A Buddhist soldier at Abu Ghraib

by Dewey Hammond, San Francisco Chronicle, August 5, 2007

The Sutras of Abu Ghraib
Notes From a Conscientious Objector in Iraq
By Aidan Delgado
BEACON; 228 PAGES; $24.95

San Francisco, CA (USA) -- Aidan Delgado enlisted in the U.S. Army Reserve moments before the first of two planes hit the World Trade Center on Sept. 11, 2001. His recruiter dropped him off at home on the way to report to her unit. "I feel a swirl of emotion: confusion, fear, excitement ..." he writes. "The country is under attack and I'm in the Army, sort of."

He later found himself in the thick of Abu Ghraib, where a prisoner-torture scandal rocked the world in April 2004. That same month, the Army granted him conscientious-objector status because he is a Buddhist. He was then honorably discharged. Delgado's three-year experience in the Army is the basis of "The Sutras of Abu Ghraib: Notes From a Conscientious Objector in Iraq."

The book's title is a bit misleading in the sense that nothing Delgado experienced at Abu Ghraib had any impact on his decision to apply for CO status. The application had been submitted months before he had ever been to the prison, probably before he'd ever heard of it. But readers won't feel duped. "The Sutras of Abu Ghraib" is engaging and emotional, and some of its best material is born out of the author's time at the prison. "One evening, Schumacher walks into our room with a glittering CD clenched in his fist," Delgado writes. "He asks to borrow Patterson's computer, and the three of us sit down to see what he's got." What he had were some of the first pictures of prisoner abuse at Abu Ghraib.

More than nine months passed before the Army approved Delgado's application for CO status, during which time Delgado honored his responsibilities, both to the Army and to his fellow soldiers, all of whom were aware of Delgado's request. Although the soldiers closest to him remained supportive, some victimized Delgado, and many despised him.

The son of an American diplomat, Delgado was raised in Cairo, where he learned to speak Arabic. Although this was occasionally helpful in Iraq, it also made him an easier target for those soldiers wishing to brand him a terrorist sympathizer. His family later moved to Sarasota, Fla., where he enrolled in college. But he was apathetic about his studies. When a professor booted him out of a Buddhism class because of poor attendance, he joined the Army.

In the weeks before the start of basic training, he picked up a book on Buddhism, ironically one of the ones he was supposed to have read in class. In "The Sutras of Abu Ghraib," he writes that he "didn't become a Buddhist" but that he'd been one his whole life and just never realized it. He read nonstop throughout the night, finishing one text on Buddhism and moving on to the next.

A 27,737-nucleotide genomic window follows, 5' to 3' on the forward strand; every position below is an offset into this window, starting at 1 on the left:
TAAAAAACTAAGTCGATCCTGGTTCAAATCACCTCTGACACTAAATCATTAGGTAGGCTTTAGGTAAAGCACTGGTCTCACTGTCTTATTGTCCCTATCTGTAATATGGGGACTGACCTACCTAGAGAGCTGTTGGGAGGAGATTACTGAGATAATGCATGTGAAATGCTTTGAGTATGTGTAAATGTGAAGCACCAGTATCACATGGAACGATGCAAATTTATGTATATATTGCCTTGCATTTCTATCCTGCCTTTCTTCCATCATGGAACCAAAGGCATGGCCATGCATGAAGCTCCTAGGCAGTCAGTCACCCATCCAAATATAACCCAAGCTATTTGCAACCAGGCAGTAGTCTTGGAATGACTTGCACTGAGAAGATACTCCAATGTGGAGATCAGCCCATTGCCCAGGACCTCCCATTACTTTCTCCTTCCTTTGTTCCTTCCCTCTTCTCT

Throughout the book, Delgado smartly avoids politics and focuses instead on his experience. He peels away the layers of warfare and Army life, letting readers draw their own conclusions. He offers candid opinions without riding the high horse. The war is his antithesis, but many of its soldiers are his friends. He describes a particularly difficult two-week personal leave that he spent in Florida: He missed the familiarity of Iraq and felt sickened that the only place that felt like home was the place he wanted more than anything to leave.

Delgado's allegiance to Buddhism, a religion rooted in pacifism and positive behavior, simply could not co-exist with the Army, though this was not a conclusion he reached easily. For many months he tried to convince himself that the moral dilemmas he faced in the Army might strengthen his faith. Eventually, though, he had to admit to himself that there was no way for a Buddhist to also be a soldier. And even though he was only a motor-pool mechanic, he knew that even fixing a tire was implicit support of the war effort.

In addition to his duties as a mechanic, Delgado was assigned to be a radio operator at Abu Ghraib's headquarters, where he worked 24-hour shifts doing grunt work for senior officers. Working with senior officers and experiencing firsthand the Army's bureaucracy and hypocrisy strengthened his resolve. It also gave him a unique vantage point on Iraq's most-famous prison.

Delgado started his tour in southern Iraq, far from Baghdad and most of the action. His anecdotes about killing time in the desert are as interesting as those in which mortars rain from the sky. Soldiers killed time with fights staged between camel spiders and scorpions. They hunted rats, and when that got old they hunted malnourished dogs from the backs of pickups. That escalated into throwing garbage at Iraqi citizens. "Time skips forward," he writes, "and suddenly we're at Abu Ghraib and there are no more spiders to play with, so people invent new games."

More Dewey Hammond's articles at www.deweyhammond.com.

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